I found everything at the Japan Centre, which is located in the deserted ghost-town like part of central London that used to be buzzing Soho, and I did end up spending a little extravagantly on all the fancy imported ingredients (powdered seaweed anyone?!) but then once again what else is there left to do in full bleak lockdown than spent money on good food and good drinks, especially as I have always wanted to make Okonomiyaki at home!

For those unfamiliar, an Okonomiyaki is made from seasoned flour, cabbage, various fresh meats and vegetables, mixed together and cooked in a frying pan just like a pancake.

The version I made then gets flipped over onto some grilled yakisoba noodles and everything gets topped with lashings of sticky Okonomiyaki sauce, the rather addictive special Japanese Kewpie mayo (made with only the yolks, opposed to Western mayonnaise which typically uses the whole egg and which results in an almost custard-like texture of the Japanese version), "dancing" bonito flakes (simmered, smoked and fermented skipjack tuna flakes which will appear to move when hitting the hot pancake), finely ground seaweed (aonori) and pickled ginger!

It takes a bit of practise flipping your creation and I would recommend having two spatulas handy, I didn't and had to literally air flip the pancake onto the noodles which was quite nerve-racking, but overall making your own Okonomiyaki is a super fun and tasty way to have a Japanese inspired dinner and my end result came pretty close to the ones I have enjoyed at authentic Japanese joints in the past. 

My dream trip of a lifetime to Tokyo may have to remain a dream for the foreseeable future but with a little fantasy, my plate of Okonomiyaki did offer a brief escape from everyday mundanity right now.

Serves 1 for a generous main course


  • Meat / seafood toppings of your choice- I went for 150g king prawns but you could also go for pre-cooked bacon rashers



  • Mix the okonomiyaki flour and the water together and set aside.
  • Chop the cabbage and spring onion into fine pieces and add to batter mix.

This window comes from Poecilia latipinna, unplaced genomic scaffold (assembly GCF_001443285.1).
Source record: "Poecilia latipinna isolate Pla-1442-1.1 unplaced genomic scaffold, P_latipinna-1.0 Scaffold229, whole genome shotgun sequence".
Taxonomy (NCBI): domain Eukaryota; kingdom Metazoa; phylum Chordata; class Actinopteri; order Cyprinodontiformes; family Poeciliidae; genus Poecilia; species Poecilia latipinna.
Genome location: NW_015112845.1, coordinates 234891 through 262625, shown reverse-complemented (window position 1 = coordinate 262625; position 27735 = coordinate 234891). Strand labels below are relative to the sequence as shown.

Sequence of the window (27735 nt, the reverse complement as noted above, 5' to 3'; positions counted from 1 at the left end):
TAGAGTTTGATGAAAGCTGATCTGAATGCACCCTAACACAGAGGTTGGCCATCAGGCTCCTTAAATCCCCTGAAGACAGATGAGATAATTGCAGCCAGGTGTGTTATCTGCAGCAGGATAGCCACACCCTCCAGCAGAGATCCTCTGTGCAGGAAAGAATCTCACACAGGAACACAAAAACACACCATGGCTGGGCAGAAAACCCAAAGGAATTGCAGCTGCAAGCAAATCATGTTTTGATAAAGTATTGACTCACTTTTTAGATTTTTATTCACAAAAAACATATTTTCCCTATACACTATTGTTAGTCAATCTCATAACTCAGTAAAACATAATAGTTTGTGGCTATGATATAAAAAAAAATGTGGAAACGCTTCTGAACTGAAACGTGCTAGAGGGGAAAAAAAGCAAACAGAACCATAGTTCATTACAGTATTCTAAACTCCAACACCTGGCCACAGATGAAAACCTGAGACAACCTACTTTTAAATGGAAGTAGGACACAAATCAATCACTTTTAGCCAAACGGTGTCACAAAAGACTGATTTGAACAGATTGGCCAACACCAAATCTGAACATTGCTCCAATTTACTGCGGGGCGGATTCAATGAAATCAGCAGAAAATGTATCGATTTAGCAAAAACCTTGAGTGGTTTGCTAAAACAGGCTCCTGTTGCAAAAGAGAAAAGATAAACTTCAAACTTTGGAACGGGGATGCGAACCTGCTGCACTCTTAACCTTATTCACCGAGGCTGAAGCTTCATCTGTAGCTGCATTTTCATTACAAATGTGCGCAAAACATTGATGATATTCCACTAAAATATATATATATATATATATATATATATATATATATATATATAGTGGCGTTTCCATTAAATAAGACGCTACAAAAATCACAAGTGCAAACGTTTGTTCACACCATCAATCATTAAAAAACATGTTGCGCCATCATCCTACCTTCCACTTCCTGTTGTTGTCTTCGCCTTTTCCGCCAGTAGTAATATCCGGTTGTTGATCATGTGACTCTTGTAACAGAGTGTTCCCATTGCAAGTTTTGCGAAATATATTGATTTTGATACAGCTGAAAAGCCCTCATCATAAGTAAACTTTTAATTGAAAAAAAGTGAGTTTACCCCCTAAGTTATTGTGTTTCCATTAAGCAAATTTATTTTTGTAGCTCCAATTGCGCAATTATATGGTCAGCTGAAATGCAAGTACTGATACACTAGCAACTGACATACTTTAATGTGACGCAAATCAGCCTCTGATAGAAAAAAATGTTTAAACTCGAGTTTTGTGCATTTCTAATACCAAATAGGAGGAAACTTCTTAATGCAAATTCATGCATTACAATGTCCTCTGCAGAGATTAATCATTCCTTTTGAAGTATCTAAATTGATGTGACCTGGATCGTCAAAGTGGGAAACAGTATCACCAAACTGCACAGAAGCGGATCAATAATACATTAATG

• Add the egg and mix until everything is evenly combined. 
  • Take care not to over-mix, or this will result in a tough and chewy pancake.
  • Heat up a frying pan or hotplate with a little oil on medium high heat. 
  • Pour the okonomiyaki batter into a round pancake shape in the centre of the pan. 
  • Cook the pancake for 3-4 minutes until the bottom is light brown.
  • Meanwhile fry up your yakisoba noodles in another pan, ready to flip the pancake on to these when cooking the other side.
  • Once the bottom of the pancake is cooked, add any toppings to the top and flip over the yakisoba noddles to finish cooking. 
  • Do not press down with a spatula or the pancake will not be light and fluffy. Cook for a further 3-4 minutes and remove from the pan when finished.
  • Smother with lashings of okonomiyaki sauce and mayonnaise, sprinkle with bonito flakes, aonori seaweed and a portion of pickled ginger.

Monday 11 January 2021


This was my very first attempt at a tarte tatin and this savoury version not only looked the part with wonderfully caramelised shallots, topped with melting sharp cheddar and lots of fresh herbs, but was also surprisingly easy to make, thanks to one of my favourite lockdown staple ingredient, the humble ready made puff pastry sheet! 

A great vegetarian main course, served best with some truffled mascarpone, rockets and a drizzle of balsamic reduction.


  • 75g butter
  • 1 tbsp fresh thyme, finely chopped
  • ½ tbsp rosemary, fine chopped
  • ½ tbsp sage, finely chopped
  • 1 clove of garlic, minced
  • 900g round shallots, peeled, left whole then halved top stem trimmed
  • ½ tbsp salt
  • 2 tbsp balsamic vinegar
  • 1 tbsp port or sweet red wine
  • 100g mature cheddar, grated
  • 1 sheet ready rolled puff pastry 
  • A handful of fresh thyme to garnish


  • Preheat your oven to 200 degrees celsius
  • Place the butter in a frying pan, suitable to be used in the oven. 
  • Melt over a low/ medium heat then add in the garlic and chopped herbs. 
  • Keep the heat low to ensure the butter does not burn.
  • Arrange the shallots cut side down in the pan, in a circular pattern. 
  • Season with salt and fry for 10-15 minutes, over a medium heat until caramelised and softened on the side in tact with the pan.
  • Add the balsamic vinegar and port / red wine to the pan and cook for a further 5 minutes until reduced and syrupy.
  • Scatter the cheese over the shallots and then place the puff pastry over the pan, completely cover the shallots and tuck the pastry in at the sides, trimming down any access dough
  • Place in the preheated oven and bake for 20- 25 minutes.
  • Allow to cool in the pan slightly for approximately 5 minutes. 
  • Place a large plate over the top of the pan and turn it over to remove the tarte from the pan.
  • Garnish with fresh thyme and serve immediately.

Thursday 7 January 2021



I am a total gym class junkie and dreaded the prospect of exercising at home when lockdown 1.0 hit, in fact it was the thing I was initial the most worried about, my working out routine playing a big part in maintaining my mental health.